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This is where you'll find my incredibly erudite insights into life, board games and stuff. And nothing says erudite more than triple emphasis and the word 'stuff'.

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World War 1 Remembered.

An evening of World War 1 memories: music, food and games. I have been working on providing games for our upcoming event at the Abbey Inn. We want to mark the centenary of World War 1 with 'a bit of a do' on the 11th of November, to raise money for the Royal British Legion and the Bramley War Memorial Fund. Taking retro to it's logical conclusion. No, don't worry I haven't gone all Mighty Boosh on you. In fact, I didn't even realise how retro I was going until I looked at my games shelf. Games I had thought were old were just not old enough; Kan-U Go for instance is from the 1930s not as early as I had thought. My search was made more challenging by the fact that casein and bakelite were not

Get Adler: A Game of Two Halves

Agent Adler has done a runner with Top-Secret documents. Your mission, should you choose to accept it, is to track down and eliminate Adler and retrieve the stolen dossier. You have seven hours... First half Before you can stop to reflect on your success over an orange segment you must discover who Adler is. The game kicks off with each of you assuming an identity, and in the style of Guess Who ascertain who is who by asking a series of cunning questions: do you wear a blue hat? Is your coat brown? The card reference sheet is excellent here, providing a summary of differences and similarities between characters. Like in Guess Who, you can opt for questions which move you closer by halving yo

Let them win: why you should let children win at games.

I want to begin by clarifying: I am not an advocate of mollycoddling children. Mollycuddling? Yes Coddling? No. When under pressure and outnumbered by whingy teens and moany toddlers, I have uttered the words 'tough', 'life is hard' and 'get over it'. Often in the same sentence. And, I still maintain you must let them win. More specifically they have to start by winning a higher proportion of games than they lose. Losing at games is valuable and character building. We use it to foster resilience, but as adults competing against our peers we forget all too quickly what it's like to play an imbalanced game. As the youngest in a family of four I remember well the people who always beat me and t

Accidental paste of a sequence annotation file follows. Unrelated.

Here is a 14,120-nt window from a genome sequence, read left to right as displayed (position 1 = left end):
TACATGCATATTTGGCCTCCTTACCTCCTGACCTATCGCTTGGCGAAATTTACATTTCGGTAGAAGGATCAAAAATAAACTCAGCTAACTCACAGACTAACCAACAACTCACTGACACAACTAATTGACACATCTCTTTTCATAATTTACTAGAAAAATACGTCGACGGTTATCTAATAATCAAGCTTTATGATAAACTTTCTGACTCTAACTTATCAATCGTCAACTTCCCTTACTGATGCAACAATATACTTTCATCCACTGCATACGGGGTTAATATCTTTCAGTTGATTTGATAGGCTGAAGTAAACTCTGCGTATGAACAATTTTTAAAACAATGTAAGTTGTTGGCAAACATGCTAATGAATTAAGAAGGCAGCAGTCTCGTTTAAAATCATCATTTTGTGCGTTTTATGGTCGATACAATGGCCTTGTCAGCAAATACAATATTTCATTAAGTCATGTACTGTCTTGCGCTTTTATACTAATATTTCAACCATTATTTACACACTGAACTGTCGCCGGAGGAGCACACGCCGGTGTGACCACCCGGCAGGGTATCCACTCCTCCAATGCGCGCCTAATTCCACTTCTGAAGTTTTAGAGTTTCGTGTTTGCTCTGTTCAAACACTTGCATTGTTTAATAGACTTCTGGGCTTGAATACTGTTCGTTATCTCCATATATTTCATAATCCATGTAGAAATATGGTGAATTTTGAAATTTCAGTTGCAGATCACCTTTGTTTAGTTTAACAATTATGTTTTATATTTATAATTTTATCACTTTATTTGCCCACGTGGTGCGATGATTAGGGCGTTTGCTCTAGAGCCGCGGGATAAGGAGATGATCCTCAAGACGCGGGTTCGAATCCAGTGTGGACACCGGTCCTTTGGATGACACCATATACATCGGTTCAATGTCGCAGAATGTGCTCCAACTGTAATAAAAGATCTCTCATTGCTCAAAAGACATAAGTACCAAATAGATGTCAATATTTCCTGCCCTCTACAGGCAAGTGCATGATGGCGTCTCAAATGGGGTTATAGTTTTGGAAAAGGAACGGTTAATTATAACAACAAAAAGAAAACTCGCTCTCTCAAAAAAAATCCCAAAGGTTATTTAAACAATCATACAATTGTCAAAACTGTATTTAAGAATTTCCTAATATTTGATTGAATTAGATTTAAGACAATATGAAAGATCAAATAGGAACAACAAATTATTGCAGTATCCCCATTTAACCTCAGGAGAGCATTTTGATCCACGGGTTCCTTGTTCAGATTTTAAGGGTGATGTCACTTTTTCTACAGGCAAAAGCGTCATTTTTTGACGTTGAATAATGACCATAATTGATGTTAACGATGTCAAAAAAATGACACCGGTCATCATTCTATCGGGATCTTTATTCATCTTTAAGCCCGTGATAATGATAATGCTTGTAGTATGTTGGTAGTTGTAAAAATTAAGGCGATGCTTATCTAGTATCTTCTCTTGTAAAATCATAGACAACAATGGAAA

Monopoly: why do we hate it so much?

Sunday in our house: all three children have independently settled down to a board game. All of my Enid Blyton fantasies are coming true. But before I can don my frilly apron and serve up lashings of ginger beer, I hear snatches of angry conversation: 'No. We NEVER play that rule' 'Well, it is the rule' 'So...' Then, an adult voice. My partner shouting above the melee of three indignant children: 'I don't even know why you've chosen this game!' And then I know. I realise what has happened. Blyton has been ousted by Orwell, or worse still Darwin, as I realise my delightful offspring have embarked on a game of Monopoly: where only the richest, the most ruthless survive in a kind of dystopian h

Gobblin' Goblins and the importance of biscuits.

I need to start this review by coming clean. People have understandable reservations about trusting the veracity of some reviews, especially when the reviewer got a free copy of the game. It is true, I did get a free copy but it's worse than that. I won. I actually won. I even won the first game! All I can say is - bear that in mind as you read the review. My victory doesn't invalidate the review but it may make it insufferably smug. I've won all the badges! This raises an interesting philosophical question which probably needs exploring in greater depth (lying on a couch maybe). Am I a naturally smug winner or if I won more often would I be less of a ** when I won? ** insert expletive of ch

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